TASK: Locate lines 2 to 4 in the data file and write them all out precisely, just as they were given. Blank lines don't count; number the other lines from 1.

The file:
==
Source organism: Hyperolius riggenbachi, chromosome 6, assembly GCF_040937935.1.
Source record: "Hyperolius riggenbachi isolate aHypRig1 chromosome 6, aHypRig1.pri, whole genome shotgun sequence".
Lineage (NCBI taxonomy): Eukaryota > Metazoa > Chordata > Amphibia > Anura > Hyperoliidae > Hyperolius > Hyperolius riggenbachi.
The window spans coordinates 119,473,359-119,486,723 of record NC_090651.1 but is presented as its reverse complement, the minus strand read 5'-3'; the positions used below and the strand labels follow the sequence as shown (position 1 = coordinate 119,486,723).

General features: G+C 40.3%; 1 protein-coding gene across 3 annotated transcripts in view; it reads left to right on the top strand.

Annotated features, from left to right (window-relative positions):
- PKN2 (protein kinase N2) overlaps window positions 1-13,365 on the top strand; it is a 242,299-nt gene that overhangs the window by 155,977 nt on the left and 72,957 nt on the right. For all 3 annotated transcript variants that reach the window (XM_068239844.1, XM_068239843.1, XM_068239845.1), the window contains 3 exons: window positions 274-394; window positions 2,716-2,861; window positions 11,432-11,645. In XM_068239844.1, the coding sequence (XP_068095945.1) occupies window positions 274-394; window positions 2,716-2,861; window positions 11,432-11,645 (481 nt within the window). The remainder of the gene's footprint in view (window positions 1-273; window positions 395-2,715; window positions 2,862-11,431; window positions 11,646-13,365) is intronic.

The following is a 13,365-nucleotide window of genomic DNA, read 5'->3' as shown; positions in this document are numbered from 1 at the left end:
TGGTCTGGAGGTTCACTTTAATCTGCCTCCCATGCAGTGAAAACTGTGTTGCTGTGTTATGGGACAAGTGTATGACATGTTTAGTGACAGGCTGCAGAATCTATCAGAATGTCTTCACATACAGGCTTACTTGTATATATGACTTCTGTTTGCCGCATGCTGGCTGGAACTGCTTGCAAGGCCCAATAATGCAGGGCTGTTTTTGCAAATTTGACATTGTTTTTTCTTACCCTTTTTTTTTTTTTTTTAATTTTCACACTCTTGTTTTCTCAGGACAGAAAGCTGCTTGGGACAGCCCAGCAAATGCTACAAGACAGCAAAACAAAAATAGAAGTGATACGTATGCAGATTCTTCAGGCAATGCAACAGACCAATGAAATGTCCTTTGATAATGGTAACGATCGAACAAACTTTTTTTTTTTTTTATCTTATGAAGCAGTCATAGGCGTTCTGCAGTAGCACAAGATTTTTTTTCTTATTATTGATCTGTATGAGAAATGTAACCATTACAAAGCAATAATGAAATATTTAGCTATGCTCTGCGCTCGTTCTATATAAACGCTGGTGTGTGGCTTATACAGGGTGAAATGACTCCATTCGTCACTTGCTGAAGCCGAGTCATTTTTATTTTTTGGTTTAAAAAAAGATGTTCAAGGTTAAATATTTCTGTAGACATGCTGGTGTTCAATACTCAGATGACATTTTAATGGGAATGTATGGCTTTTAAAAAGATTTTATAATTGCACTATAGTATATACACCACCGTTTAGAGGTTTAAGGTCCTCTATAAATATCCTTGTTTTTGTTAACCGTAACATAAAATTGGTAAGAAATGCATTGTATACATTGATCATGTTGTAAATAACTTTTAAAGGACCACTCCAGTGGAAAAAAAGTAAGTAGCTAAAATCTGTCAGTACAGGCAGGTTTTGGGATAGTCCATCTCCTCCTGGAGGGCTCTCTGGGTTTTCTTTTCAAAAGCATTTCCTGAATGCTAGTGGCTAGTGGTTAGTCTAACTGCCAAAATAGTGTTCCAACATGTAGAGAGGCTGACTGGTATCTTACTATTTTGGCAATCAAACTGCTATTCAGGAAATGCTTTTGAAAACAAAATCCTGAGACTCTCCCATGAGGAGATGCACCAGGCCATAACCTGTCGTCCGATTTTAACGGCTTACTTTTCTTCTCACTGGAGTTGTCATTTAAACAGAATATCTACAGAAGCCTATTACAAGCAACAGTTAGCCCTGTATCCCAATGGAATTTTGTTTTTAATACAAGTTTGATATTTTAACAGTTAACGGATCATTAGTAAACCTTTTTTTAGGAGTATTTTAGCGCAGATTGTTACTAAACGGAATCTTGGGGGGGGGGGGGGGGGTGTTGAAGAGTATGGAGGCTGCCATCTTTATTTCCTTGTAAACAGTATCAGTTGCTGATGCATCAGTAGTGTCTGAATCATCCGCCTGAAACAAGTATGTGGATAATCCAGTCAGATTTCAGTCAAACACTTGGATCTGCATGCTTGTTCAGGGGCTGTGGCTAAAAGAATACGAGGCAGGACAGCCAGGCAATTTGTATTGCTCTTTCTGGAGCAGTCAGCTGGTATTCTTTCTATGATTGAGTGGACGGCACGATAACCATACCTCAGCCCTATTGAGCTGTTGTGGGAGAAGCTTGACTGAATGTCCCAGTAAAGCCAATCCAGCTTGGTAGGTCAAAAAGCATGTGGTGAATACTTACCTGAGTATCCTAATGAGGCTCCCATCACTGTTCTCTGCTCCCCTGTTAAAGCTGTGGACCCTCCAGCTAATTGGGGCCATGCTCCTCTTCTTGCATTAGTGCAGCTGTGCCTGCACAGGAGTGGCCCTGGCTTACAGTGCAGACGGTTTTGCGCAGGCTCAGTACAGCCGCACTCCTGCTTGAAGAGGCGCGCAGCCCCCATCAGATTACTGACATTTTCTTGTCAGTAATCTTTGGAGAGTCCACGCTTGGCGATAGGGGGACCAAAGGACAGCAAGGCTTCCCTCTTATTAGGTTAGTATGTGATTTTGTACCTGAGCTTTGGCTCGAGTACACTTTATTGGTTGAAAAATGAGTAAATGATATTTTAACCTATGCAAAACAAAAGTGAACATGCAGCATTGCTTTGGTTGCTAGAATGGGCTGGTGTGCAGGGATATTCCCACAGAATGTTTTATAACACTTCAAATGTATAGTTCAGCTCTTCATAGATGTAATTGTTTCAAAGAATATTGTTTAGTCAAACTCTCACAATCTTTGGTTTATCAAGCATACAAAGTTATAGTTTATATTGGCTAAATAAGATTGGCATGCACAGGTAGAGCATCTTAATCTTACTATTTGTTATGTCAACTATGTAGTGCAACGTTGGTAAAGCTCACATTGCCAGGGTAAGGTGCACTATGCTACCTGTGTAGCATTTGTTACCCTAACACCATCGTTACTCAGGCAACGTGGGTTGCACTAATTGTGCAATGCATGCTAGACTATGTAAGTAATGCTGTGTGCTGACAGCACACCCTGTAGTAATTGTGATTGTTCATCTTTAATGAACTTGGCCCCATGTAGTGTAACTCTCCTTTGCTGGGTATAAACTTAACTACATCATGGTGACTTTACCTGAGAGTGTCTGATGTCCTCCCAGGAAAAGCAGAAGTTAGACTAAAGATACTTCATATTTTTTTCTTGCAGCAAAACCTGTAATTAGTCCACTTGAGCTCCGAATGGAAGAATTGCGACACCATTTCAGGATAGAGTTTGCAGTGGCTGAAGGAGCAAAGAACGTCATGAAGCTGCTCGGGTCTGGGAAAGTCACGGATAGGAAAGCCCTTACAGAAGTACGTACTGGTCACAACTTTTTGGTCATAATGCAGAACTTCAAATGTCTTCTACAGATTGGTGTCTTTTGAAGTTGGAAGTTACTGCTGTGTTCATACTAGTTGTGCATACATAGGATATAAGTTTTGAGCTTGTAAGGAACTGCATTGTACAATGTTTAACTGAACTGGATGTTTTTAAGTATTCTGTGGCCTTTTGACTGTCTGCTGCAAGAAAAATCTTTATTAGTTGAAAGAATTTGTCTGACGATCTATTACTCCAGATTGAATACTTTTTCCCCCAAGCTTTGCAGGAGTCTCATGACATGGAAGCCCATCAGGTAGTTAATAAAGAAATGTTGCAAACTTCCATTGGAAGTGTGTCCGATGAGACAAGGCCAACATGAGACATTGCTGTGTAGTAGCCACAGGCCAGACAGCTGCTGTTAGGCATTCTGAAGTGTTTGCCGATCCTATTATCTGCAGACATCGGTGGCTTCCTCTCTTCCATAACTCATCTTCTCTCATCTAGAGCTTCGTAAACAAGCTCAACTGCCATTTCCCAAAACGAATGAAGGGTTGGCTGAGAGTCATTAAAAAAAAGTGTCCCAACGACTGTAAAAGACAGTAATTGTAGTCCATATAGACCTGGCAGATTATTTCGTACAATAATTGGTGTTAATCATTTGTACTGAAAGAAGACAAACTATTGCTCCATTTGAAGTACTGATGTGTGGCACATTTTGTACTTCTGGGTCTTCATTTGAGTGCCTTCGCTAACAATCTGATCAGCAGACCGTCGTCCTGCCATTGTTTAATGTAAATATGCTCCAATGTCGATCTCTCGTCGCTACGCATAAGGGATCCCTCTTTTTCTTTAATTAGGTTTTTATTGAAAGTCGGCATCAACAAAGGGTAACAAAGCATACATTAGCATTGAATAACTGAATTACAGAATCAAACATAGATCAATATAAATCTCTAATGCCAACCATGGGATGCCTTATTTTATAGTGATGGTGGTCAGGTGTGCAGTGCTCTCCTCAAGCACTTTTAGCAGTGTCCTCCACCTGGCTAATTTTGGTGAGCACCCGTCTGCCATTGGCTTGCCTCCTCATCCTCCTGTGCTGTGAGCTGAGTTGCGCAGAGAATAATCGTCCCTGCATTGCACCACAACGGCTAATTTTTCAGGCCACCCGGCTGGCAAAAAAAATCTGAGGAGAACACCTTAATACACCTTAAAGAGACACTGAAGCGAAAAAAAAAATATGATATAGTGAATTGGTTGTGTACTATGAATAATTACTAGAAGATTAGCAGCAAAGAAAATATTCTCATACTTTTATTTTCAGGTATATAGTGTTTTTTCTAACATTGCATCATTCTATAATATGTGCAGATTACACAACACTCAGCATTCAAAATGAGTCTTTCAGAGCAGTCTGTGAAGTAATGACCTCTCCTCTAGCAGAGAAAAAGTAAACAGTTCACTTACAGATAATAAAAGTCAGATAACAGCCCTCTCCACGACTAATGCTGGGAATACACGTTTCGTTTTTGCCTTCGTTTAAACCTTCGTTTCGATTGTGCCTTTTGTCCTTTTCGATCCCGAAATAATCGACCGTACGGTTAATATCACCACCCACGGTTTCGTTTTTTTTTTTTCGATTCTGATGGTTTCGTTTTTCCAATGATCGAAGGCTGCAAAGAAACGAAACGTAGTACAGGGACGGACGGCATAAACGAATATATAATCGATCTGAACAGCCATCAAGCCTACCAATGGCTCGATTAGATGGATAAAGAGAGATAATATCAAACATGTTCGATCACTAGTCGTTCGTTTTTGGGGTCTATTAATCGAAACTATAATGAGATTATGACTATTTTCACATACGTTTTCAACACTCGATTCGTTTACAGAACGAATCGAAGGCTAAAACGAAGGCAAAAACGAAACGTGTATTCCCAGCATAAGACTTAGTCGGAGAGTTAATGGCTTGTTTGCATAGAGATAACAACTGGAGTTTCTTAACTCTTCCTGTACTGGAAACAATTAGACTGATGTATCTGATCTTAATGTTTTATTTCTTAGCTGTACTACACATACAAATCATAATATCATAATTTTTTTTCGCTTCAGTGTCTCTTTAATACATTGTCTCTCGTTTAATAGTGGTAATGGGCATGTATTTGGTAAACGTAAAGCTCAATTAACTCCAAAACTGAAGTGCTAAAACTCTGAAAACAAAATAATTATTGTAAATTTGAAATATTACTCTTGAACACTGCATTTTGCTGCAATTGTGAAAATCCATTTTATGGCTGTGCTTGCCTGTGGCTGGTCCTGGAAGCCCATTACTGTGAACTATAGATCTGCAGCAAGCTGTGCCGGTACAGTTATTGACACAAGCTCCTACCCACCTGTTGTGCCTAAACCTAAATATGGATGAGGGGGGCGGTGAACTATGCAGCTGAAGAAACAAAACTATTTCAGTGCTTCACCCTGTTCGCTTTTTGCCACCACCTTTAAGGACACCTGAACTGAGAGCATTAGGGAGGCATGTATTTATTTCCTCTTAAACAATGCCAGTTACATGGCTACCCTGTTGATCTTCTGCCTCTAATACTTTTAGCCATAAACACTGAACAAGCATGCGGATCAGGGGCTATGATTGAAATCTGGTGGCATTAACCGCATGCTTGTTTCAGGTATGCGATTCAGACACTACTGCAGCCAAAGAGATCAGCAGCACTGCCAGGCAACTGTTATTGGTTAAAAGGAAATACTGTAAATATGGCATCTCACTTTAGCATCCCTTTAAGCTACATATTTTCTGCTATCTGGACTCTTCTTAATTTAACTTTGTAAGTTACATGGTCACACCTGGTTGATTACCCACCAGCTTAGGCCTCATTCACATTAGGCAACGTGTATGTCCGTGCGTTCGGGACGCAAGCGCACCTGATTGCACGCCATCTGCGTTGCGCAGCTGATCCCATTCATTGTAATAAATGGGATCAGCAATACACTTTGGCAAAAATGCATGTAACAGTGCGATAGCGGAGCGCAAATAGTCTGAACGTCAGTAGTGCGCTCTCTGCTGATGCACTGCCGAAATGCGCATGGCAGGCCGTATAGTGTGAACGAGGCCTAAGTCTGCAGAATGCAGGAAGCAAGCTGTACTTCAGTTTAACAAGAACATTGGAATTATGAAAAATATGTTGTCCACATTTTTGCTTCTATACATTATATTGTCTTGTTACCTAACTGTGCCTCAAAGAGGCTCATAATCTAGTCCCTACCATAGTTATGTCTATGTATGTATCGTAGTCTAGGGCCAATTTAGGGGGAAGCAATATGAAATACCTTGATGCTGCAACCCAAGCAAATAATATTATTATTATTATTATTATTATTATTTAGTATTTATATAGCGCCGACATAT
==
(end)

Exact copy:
Source record: "Hyperolius riggenbachi isolate aHypRig1 chromosome 6, aHypRig1.pri, whole genome shotgun sequence".
Lineage (NCBI taxonomy): Eukaryota > Metazoa > Chordata > Amphibia > Anura > Hyperoliidae > Hyperolius > Hyperolius riggenbachi.
The window spans coordinates 119,473,359-119,486,723 of record NC_090651.1 but is presented as its reverse complement, the minus strand read 5'-3'; the positions used below and the strand labels follow the sequence as shown (position 1 = coordinate 119,486,723).